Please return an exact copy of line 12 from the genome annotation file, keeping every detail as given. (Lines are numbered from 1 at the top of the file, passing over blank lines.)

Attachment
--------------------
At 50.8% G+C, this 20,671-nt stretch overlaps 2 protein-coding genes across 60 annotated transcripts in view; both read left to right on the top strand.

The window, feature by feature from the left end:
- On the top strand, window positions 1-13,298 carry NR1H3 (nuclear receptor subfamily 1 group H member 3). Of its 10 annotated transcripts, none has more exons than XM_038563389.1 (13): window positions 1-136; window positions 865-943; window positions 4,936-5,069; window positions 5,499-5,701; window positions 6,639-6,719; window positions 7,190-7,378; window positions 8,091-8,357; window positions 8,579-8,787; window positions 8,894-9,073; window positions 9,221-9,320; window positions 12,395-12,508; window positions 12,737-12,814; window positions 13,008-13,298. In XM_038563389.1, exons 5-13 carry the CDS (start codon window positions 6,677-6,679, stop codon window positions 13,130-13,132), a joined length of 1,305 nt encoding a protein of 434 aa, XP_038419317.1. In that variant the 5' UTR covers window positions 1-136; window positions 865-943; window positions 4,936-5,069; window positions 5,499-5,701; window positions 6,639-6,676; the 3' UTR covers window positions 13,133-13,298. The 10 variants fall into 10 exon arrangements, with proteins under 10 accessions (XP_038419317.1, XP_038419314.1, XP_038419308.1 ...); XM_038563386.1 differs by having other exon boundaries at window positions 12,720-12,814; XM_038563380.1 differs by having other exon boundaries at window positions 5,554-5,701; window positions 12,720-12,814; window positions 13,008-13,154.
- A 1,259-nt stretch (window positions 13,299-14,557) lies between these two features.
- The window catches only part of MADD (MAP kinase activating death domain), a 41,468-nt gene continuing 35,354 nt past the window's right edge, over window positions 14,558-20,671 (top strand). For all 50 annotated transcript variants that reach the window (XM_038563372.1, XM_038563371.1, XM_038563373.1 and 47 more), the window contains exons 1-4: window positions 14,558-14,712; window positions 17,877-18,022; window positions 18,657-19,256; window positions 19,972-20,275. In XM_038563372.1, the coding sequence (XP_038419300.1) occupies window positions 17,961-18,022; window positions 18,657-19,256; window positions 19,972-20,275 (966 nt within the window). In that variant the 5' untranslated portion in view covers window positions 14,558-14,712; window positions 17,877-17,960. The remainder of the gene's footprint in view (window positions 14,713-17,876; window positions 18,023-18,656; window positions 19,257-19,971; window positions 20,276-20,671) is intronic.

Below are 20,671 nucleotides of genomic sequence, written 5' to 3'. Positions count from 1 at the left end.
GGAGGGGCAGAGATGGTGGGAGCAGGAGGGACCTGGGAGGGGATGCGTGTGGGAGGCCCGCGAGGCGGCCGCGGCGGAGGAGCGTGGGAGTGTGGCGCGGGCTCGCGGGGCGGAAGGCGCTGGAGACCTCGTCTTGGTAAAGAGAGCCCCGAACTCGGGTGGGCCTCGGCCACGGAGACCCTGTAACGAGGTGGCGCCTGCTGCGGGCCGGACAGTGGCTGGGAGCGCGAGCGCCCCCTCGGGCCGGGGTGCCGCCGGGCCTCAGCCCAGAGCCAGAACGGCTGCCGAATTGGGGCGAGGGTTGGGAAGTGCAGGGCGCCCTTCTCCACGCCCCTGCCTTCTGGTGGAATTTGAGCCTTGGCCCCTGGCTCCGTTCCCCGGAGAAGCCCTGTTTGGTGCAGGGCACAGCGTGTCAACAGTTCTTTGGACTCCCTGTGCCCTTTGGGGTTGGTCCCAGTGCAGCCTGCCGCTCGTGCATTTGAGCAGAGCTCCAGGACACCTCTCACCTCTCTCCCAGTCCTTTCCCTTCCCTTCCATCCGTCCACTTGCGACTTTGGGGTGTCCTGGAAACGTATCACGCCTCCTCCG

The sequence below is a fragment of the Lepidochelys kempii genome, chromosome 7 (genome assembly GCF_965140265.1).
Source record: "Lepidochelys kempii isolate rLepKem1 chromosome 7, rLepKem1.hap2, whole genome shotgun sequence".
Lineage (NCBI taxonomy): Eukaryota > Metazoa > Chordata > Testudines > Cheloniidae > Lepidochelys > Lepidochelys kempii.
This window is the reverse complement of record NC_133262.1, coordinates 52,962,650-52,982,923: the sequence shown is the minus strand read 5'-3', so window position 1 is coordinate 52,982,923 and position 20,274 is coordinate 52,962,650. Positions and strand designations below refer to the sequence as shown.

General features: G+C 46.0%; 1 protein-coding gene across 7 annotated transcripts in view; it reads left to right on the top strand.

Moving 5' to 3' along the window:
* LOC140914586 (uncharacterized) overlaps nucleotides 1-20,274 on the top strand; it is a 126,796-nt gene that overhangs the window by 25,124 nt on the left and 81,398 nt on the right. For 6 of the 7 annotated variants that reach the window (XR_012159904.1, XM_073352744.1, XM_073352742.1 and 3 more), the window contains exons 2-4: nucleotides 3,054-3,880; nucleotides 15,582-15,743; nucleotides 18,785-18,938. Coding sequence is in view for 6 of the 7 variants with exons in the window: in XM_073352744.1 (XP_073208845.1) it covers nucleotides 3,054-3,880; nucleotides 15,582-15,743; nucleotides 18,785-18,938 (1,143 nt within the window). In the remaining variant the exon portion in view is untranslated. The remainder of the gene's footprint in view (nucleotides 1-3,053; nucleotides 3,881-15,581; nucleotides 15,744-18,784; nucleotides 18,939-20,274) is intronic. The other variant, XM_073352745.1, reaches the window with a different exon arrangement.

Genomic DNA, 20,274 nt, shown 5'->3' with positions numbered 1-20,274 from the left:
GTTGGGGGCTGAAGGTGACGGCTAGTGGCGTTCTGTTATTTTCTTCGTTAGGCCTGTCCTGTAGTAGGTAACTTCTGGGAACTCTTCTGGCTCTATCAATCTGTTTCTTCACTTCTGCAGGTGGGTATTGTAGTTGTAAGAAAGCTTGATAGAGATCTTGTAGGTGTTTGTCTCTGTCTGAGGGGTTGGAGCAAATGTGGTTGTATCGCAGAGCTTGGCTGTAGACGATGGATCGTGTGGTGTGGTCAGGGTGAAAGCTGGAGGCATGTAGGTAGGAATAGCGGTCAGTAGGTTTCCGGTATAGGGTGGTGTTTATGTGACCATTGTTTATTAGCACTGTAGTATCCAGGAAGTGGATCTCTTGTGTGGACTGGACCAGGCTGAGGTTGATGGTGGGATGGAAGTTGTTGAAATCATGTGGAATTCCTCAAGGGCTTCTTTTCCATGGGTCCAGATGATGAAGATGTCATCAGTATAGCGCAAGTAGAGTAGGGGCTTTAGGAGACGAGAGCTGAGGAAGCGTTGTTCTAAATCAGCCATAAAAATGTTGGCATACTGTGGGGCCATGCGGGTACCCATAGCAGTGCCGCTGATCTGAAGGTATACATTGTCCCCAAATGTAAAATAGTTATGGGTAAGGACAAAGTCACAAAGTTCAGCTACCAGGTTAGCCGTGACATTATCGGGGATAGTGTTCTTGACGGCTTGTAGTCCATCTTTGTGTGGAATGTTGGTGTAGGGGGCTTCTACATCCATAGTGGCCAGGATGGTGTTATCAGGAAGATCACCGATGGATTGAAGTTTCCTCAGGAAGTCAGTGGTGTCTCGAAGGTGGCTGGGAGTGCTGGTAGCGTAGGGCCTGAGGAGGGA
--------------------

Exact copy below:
General features: G+C 46.0%; 1 protein-coding gene across 7 annotated transcripts in view; it reads left to right on the top strand.